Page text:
Although traditionally a hazzan was always a man, today a woman can be a hazzan (also called a cantor) in all types of Judaism except for Orthodox Judaism. In 1955 Betty Robbins, born in Greece, became the world's first female cantor when she was appointed cantor of the Reform congregation of Temple Avodah in Oceanside, New York, in July. Barbara Ostfeld-Horowitz became the first female cantor to be ordained in Reform Judaism in 1975, and Erica Lipitz and Marla Rosenfeld Barugel became the first female cantors in Conservative Judaism in 1987. The Cantors Assembly, a professional organization of cantors associated with Conservative Judaism, did not allow women to join until 1990. Sharon Hordes became the first cantor of either sex (and therefore, since she was female, the first female cantor) in Reconstructionist Judaism in 2002. Avitall Gerstetter, who lives in Germany, became the first female cantor in Jewish Renewal (and the first female cantor in Germany) in 2002. Susan Wehle became the first American female cantor in Jewish Renewal in 2006; however she died in 2009. The first American women to be ordained as cantors in Jewish Renewal after Susan Wehle's ordination were Michal Rubin and Abbe Lyons, both ordained on January 10, 2010. In 2001 Deborah Davis became the first cantor of either sex (and therefore, since she was female, the first female cantor) in Humanistic Judaism; however, Humanistic Judaism has since stopped graduating cantors.
As of 2007, the Hebrew Union College-Jewish Institute of Religion, which is the main seminary for Reform Judaism, has ordained 184 women cantors.
The role of hazzanim (Hebrew plural of hazzan) as a respected full-time profession has become a reality in recent centuries. In the last two centuries Jews in a number of European communities, notably Germany and Britain, came to view professionally trained hazzanim as clergy and the hazzan as the deputy rabbi. After the enlightenment, when European nations gave full citizenship and civil rights to Jews, professionally trained hazzanim were accepted by the secular governments as clergy in the same way that rabbis were accepted as clergy.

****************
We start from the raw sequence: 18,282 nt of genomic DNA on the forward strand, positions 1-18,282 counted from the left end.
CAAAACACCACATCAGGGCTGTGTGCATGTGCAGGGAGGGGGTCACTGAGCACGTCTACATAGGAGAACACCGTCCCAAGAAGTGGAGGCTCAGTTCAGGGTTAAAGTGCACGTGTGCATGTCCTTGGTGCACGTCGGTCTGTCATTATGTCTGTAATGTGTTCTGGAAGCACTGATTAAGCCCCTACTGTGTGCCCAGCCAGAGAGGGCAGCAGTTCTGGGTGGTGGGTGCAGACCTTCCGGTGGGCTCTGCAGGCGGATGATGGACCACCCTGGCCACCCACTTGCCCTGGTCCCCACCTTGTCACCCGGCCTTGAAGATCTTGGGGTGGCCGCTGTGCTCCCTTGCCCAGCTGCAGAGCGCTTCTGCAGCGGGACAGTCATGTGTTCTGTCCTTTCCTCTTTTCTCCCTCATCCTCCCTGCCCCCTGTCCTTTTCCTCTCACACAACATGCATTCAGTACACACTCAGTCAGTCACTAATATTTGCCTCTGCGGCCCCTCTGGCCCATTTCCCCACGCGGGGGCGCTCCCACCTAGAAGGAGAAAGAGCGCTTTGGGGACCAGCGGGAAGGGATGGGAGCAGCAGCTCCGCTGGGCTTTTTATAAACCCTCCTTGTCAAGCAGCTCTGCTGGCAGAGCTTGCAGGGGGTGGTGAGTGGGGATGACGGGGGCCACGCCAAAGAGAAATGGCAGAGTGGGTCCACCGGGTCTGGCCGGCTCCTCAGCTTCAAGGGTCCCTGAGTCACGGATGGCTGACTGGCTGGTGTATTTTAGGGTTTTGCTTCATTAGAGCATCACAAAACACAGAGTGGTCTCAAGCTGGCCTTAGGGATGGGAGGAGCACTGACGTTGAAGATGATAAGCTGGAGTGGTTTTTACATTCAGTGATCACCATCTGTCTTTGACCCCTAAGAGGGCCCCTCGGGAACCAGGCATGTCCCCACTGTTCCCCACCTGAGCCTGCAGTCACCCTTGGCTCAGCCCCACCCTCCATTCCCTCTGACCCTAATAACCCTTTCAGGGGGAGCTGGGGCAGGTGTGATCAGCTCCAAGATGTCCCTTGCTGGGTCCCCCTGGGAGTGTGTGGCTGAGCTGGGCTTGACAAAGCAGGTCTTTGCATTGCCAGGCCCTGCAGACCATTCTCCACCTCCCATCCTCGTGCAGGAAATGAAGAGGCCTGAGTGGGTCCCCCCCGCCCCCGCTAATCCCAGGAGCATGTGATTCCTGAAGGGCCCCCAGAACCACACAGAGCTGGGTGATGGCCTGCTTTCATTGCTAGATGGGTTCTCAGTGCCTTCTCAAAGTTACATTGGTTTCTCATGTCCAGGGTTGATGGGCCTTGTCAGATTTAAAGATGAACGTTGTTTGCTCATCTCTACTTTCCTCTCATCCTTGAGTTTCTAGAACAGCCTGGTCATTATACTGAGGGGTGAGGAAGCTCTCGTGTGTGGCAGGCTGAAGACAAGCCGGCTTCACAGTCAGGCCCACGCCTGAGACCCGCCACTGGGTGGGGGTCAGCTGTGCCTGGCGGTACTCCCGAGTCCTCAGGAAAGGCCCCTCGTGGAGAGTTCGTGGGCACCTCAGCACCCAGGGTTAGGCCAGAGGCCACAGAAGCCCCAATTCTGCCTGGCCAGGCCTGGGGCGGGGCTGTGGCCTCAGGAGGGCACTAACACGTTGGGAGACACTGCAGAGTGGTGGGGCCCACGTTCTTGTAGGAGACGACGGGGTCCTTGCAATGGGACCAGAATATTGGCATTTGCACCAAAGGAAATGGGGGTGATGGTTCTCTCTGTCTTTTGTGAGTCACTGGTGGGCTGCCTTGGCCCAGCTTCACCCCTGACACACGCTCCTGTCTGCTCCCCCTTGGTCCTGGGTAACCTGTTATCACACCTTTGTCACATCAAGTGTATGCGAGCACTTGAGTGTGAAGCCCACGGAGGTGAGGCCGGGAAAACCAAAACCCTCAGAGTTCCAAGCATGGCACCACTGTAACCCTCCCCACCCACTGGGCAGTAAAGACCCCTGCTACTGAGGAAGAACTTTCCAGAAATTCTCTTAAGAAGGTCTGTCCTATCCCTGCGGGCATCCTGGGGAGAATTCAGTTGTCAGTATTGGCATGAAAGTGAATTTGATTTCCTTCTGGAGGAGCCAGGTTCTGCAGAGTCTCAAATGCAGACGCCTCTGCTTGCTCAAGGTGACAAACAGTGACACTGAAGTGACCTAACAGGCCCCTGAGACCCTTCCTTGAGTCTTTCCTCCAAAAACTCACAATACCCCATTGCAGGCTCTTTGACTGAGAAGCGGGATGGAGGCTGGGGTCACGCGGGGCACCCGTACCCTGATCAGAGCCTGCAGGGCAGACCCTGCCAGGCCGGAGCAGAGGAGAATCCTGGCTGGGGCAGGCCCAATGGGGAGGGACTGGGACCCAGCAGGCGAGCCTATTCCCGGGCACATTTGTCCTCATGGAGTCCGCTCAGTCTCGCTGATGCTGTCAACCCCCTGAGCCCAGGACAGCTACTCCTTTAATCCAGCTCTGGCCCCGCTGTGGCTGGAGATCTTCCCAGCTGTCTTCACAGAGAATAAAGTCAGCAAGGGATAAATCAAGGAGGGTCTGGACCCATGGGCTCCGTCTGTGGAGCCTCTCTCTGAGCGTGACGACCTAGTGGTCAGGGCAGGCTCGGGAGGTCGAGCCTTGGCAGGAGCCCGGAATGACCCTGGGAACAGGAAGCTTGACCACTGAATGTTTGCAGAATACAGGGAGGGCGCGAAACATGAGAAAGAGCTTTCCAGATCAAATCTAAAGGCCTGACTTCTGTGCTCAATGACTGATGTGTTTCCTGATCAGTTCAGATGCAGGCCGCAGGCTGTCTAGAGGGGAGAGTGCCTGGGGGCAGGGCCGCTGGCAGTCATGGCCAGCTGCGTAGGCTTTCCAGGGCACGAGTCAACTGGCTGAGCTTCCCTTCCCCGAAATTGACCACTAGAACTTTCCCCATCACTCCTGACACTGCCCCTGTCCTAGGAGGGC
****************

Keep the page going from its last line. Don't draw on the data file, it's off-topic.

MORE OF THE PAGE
In an interesting turn of events, the United States government recognized cantors as the first Jewish clergy, even before rabbis were recognized - as a congregation could be organized and led by a committee of Jewish "laymen," who would not have the expertise in liturgy a hazzan would have, newly forming congregations in the late 19th and early 20th centuries sometimes hired a hazzan for a synagogue (and made sure that a kosher butcher was established in the neighborhood) for some time before setting about hiring a rabbi, seeing the hazzan (and the butcher) as a more immediate need. The hazzan therefore solemnized marriages and otherwise represented the congregation in the eyes of civil authorities.
In the United States, many hazzanim supplement their ministry by also earning certification as and working as mohels, for bris ceremonies.
In the USA there are three major organizations for professionally trained hazzanim, one from each of the major Jewish denominations.
- American Conference of Cantors - Reform Judaism
- Cantors Assembly - Conservative Judaism
- Cantorial Council of America - Orthodox Judaism